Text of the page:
Open AccessThis article is distributed under the terms of the Creative Commons Attribution 4.0 International License (http://creativecommons.org/licenses/by/4.0/), which permits unrestricted use, distribution, and reproduction in any medium, provided you give appropriate credit to the original author(s) and the source, provide a link to the Creative Commons license, and indicate if changes were made. The Creative Commons Public Domain Dedication waiver (http://creativecommons.org/publicdomain/zero/1.0/) applies to the data made available in this article, unless otherwise stated.

Authors’ Affiliations

(1)
Department of Uroloågy, Affiliated Drum Tower Hospital, School of Medicine, Nanjing University
(2)
State Key Laboratory of Pharmaceutical Biotechnology, School of Medicine, Nanjing University
(3)
Institute of Urology, Nanjing University

References

  1. Brown JM, Wilson WR. Exploiting tumour hypoxia in cancer treatment. Nat Rev Cancer. 2004;4(6):437–47.View ArticlePubMedGoogle Scholar
  2. Overgaard J, Horsman MR. Modification of hypoxia-induced radioresistance in tumors by the use of oxygen and sensitizers. Semin Radiat Oncol. 1996;6(1):10–21.View ArticlePubMedGoogle Scholar
  3. Vaupel P, Mayer A. Hypoxia in cancer: significance and impact on clinical outcome. Cancer Metastasis Rev. 2007;26(2):225–39.View ArticlePubMedGoogle Scholar
  4. Fyles AW, Milosevic M, Wong R, Kavanagh MC, Pintilie M, Sun A, Chapman W, Levin W, Manchul L, Keane TJ, et al. Oxygenation predicts radiation response and survival in patients with cervix cancer. Radiother Oncol. 1998;48(2):149–56.View ArticlePubMedGoogle Scholar
  5. Aebersold DM, Burri P, Beer KT, Laissue J, Djonov V, Greiner RH, Semenza GL. Expression of hypoxia-inducible factor-1alpha: a novel predictive and prognostic parameter in the radiotherapy of oropharyngeal cancer. Cancer Res. 2001;61(7):2911–6.PubMedGoogle Scholar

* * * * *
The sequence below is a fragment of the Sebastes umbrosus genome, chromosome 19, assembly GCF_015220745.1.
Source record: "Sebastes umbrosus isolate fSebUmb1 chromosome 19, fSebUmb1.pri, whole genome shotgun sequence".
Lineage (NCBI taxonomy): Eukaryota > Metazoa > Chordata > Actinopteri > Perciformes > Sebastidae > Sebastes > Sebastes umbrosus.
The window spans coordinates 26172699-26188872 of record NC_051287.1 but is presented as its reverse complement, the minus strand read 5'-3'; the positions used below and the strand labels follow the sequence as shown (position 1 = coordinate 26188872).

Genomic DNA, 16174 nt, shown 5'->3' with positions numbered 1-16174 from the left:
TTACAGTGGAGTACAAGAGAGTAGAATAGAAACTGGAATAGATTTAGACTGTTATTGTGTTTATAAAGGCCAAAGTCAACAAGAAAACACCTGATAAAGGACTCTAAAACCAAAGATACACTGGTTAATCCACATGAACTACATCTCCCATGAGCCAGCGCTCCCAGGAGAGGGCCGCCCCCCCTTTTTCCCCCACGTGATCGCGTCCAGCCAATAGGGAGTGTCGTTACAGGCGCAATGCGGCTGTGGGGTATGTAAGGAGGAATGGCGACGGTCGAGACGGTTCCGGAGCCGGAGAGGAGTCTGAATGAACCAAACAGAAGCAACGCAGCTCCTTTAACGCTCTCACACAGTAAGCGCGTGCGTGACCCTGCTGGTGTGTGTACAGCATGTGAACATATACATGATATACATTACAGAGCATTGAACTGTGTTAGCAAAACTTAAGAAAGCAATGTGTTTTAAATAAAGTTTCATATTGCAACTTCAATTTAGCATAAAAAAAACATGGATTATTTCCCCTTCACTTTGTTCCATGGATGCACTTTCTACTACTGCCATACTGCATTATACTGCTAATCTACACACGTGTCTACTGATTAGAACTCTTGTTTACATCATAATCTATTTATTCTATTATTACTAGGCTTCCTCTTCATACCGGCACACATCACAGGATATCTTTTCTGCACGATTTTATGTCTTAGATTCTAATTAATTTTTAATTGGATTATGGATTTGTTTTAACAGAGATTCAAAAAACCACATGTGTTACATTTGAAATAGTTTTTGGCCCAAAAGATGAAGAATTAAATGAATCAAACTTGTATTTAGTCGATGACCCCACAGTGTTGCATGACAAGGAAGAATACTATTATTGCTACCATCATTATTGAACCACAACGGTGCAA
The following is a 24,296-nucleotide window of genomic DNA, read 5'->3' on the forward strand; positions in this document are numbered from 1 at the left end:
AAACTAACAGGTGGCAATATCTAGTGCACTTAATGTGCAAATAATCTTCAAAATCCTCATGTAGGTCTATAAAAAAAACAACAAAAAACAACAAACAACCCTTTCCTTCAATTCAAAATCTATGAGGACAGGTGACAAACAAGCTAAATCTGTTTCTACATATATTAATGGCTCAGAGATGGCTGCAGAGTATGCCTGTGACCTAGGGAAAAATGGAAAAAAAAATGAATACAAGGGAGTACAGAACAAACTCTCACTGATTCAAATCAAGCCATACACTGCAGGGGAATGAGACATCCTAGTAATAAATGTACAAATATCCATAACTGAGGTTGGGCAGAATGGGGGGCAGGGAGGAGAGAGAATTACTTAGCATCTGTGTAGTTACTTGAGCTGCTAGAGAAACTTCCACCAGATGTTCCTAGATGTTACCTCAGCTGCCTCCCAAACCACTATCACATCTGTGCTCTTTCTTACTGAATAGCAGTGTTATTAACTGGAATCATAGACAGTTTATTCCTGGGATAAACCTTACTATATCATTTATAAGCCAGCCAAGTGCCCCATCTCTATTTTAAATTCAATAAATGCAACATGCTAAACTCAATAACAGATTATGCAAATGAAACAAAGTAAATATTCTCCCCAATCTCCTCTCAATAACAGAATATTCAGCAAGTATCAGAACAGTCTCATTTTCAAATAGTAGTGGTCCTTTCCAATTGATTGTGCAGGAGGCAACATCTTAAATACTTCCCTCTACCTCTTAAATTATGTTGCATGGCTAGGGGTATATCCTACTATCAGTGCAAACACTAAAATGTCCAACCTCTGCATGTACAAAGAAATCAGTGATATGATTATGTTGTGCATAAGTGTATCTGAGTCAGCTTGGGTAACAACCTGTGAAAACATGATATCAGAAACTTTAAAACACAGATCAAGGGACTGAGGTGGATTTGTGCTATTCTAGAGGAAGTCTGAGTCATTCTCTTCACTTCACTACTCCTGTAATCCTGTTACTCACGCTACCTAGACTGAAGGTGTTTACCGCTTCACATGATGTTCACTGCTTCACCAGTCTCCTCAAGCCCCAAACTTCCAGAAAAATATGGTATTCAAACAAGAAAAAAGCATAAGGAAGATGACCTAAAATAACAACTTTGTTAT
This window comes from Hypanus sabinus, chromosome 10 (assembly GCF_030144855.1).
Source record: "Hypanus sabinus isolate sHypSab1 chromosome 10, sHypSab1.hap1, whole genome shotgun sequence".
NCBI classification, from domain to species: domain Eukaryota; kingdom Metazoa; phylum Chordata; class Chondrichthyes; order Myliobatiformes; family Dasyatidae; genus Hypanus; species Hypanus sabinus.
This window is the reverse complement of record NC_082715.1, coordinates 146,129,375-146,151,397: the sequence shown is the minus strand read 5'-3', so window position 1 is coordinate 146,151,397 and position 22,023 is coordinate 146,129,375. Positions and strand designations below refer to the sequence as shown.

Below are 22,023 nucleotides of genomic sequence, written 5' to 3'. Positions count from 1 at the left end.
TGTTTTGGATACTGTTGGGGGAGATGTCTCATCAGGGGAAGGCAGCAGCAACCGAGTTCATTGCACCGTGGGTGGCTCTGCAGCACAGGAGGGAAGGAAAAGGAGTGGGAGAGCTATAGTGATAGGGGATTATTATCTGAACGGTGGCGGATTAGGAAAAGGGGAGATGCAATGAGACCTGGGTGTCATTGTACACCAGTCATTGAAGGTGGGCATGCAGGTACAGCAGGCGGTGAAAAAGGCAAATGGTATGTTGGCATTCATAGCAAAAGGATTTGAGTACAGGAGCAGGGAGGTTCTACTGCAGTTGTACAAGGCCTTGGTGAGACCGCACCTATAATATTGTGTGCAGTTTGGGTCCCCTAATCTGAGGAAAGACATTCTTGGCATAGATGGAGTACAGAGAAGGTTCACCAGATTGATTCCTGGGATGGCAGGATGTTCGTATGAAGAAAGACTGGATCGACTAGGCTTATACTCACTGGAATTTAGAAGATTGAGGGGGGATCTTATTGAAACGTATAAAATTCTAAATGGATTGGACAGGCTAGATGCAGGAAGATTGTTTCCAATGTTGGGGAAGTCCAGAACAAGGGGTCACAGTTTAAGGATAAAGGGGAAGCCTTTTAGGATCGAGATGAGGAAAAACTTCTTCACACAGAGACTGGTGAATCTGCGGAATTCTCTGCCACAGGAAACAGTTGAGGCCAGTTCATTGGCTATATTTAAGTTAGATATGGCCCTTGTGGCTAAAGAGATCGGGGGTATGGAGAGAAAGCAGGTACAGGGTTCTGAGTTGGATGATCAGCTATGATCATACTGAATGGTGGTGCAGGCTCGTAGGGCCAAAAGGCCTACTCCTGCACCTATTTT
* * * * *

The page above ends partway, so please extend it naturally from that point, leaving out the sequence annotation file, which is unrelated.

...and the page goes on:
6. Wilson WR, Hay MP. Targeting hypoxia in cancer therapy. Nat Rev Cancer. 2011;11(6):393–410.View ArticlePubMedGoogle Scholar
  7. Linberg R, Conover CD, Shum KL, Shorr RG. Increased tissue oxygenation and enhanced radiation sensitivity of solid tumors in rodents following polyethylene glycol conjugated bovine hemoglobin administration. Vivo. 1998;12(2):167–73.Google Scholar
  8. Murayama C, Kawaguchi AT, Ishikawa K, Kamijo A, Kato N, Ohizumi Y, Sadahiro S, Haida M. Liposome-encapsulated hemoglobin ameliorates tumor hypoxia and enhances radiation therapy to suppress tumor growth in mice. Artif Organs. 2012;36(2):170–7.View ArticlePubMedGoogle Scholar
  9. Teicher BA, Rose CM. Oxygen-carrying perfluorochemical emulsion as an adjuvant to radiation therapy in mice. Cancer Res. 1984;44(10):4285–8.PubMedGoogle Scholar
  10. Teicher BA, Herman TS, Jones SM. Optimization of perfluorochemical levels with radiation therapy in mice. Cancer Res. 1989;49(10):2693–7.PubMedGoogle Scholar
  11. Koch CJ, Oprysko PR, Shuman AL, Jenkins WT, Brandt G, Evans SM. Radiosensitization of hypoxic tumor cells by dodecafluoropentane: a gas-phase perfluorochemical emulsion. Cancer Res. 2002;62(13):3626–9.PubMedGoogle Scholar
  12. Thomas C, Lartigau E, Malaise EP, Guichard M. New high O2 carrying perfluorochemical emulsions and/or carbogen: reactions of a human tumor xenograft to irradiation. Int J Radiat Oncol Biol Phys. 1989;16(5):1157–60.View ArticlePubMedGoogle Scholar
  13. Rockwell S, Kelley M, Irvin CG, Hughes CS, Yabuki H, Porter E, Fischer JJ. Preclinical evaluation of oxygent as an adjunct to radiotherapy. Biomater Artif Cells Immobiliz Biotechnol. 1992;20(2–4):883–93.Google Scholar